French investigators are examining whether the crew reaction to an upset involving a transatlantic Air France Airbus A340 has parallels with the loss of flight AF447.
Air France said the aircraft "encountered unexpected and severe turbulence" about 1h 30min into the Caracas-Paris Charles de Gaulle service, as the A340 passed north of the West Indies.
The aircraft had been cruising at 35,000ft - the same altitude as AF447 - when it encountered a sharp increase in wind speed, taking the jet beyond its maximum operating Mach of M0.86 to reach M0.88.
A source close to the inquiry said there was a "temporary" overspeed warning and the autopilot was disconnected, "very likely" by one of the pilots. Nose-up inputs then followed.
The aircraft's pitch attitude increased to 11° and it climbed at about 5,000-6,000ft/min (25-30m/s) - a response bearing similarities to the sudden pitch-up and rapid climb of AF447 before the A330's fatal stall.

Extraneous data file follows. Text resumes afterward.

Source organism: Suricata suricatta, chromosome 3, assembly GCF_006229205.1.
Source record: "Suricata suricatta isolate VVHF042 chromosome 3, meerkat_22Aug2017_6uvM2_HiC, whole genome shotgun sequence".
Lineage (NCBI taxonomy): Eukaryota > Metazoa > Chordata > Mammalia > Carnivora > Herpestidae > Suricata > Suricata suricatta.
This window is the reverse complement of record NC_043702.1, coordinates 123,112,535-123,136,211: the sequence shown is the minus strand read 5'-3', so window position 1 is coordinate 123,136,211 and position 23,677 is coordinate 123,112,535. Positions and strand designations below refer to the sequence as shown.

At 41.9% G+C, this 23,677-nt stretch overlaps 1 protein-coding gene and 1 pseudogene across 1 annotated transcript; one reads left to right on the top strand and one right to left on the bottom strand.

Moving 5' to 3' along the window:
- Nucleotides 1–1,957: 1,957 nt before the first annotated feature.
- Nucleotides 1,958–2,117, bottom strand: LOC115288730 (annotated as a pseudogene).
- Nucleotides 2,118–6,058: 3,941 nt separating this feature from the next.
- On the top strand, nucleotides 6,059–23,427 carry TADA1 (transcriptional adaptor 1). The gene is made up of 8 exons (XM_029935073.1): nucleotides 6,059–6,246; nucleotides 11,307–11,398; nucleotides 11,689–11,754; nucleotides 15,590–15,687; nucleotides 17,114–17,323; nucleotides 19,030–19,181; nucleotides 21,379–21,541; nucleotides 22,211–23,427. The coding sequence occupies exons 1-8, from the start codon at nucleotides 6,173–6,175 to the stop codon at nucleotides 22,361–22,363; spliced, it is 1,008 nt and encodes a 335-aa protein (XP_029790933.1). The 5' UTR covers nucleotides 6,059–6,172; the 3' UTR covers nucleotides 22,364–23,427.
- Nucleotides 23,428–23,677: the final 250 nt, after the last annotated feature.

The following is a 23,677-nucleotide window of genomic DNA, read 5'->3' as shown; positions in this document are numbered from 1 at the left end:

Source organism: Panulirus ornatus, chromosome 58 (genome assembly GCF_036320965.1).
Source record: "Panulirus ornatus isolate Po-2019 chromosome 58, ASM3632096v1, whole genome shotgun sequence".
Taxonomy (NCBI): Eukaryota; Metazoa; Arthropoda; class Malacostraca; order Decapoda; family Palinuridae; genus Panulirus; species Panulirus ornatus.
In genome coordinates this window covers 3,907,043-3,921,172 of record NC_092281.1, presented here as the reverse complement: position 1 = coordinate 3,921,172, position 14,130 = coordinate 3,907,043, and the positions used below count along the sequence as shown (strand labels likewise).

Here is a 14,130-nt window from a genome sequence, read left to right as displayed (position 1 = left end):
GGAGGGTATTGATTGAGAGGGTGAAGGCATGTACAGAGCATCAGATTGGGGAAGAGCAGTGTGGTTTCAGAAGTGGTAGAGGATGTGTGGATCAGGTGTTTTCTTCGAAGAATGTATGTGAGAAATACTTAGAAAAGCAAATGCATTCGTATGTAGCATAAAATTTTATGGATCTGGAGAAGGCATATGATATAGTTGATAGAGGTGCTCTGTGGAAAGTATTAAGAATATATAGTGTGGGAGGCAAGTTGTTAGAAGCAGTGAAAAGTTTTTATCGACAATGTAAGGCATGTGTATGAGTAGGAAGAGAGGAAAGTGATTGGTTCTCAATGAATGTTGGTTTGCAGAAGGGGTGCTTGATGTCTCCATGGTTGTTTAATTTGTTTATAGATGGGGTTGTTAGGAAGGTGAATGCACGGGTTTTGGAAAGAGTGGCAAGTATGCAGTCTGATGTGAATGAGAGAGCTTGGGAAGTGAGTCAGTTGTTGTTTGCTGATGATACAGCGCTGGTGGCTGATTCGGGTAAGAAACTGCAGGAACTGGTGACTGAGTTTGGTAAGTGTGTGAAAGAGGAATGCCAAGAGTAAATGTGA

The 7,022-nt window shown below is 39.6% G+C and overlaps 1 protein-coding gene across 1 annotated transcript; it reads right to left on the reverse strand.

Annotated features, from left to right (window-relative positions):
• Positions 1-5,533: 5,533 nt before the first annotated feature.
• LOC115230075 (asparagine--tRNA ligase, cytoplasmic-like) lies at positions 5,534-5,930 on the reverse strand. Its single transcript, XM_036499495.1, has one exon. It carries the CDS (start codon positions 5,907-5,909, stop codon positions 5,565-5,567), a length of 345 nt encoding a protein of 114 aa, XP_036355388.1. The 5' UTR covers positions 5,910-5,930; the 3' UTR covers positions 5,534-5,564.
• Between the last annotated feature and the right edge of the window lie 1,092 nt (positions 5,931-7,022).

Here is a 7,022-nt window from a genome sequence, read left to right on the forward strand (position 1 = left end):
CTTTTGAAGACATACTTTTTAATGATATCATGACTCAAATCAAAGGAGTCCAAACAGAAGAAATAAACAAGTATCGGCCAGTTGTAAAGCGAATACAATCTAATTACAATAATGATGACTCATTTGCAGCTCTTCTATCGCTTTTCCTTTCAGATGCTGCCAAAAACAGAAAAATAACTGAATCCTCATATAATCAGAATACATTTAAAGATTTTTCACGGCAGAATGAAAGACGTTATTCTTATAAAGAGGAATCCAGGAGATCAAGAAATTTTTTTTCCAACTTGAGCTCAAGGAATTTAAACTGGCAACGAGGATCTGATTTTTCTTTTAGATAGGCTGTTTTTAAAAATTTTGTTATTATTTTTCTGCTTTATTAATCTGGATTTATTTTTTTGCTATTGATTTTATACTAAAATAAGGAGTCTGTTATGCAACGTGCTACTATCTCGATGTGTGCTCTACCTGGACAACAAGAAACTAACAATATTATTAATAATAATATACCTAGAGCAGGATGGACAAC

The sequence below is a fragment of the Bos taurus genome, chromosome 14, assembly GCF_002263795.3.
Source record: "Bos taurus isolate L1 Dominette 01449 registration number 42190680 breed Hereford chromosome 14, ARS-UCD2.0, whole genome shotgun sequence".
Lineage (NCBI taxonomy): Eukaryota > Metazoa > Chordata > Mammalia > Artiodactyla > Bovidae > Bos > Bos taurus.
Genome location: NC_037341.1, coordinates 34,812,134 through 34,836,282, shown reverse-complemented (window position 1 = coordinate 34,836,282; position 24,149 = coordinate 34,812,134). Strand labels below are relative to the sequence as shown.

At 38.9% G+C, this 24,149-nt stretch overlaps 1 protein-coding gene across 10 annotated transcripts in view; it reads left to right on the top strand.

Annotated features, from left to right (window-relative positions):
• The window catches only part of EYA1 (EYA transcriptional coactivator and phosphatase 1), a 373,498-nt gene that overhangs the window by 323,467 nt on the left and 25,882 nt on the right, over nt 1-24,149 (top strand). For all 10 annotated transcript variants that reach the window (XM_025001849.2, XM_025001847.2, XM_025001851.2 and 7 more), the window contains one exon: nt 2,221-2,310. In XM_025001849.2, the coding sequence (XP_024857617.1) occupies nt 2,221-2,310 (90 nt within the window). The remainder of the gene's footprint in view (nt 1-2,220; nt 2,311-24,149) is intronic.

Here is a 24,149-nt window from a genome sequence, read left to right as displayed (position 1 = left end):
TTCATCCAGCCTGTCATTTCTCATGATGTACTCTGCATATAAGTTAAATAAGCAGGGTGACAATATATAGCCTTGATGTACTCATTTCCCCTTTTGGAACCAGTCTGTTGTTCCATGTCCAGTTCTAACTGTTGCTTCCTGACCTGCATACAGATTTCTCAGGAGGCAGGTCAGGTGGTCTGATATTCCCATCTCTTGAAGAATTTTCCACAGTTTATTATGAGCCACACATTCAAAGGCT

As with AF447, the aircraft reached 38,000ft (11,590m), while its speed reduced to M0.66, compared with a "green dot" speed - for best lift-to-drag ratio - of M0.78.
The source pointed out there was no malfunction of the pitot system but investigators are interested in the crew's response.
Air France said: "They are two different types of event. No technical fault with the speed probes was faced."
The carrier said the incident involved a "rare but not unique" event involving windshear and a "significant change of altitude" but added that the crew corrected the flight path and continued safely to Paris.
BEA said it had been notified by the carrier about the incident but cautioned against drawing any immediate links to AF447, not least because although the A340 and A330 are "very similar", they are "not the same".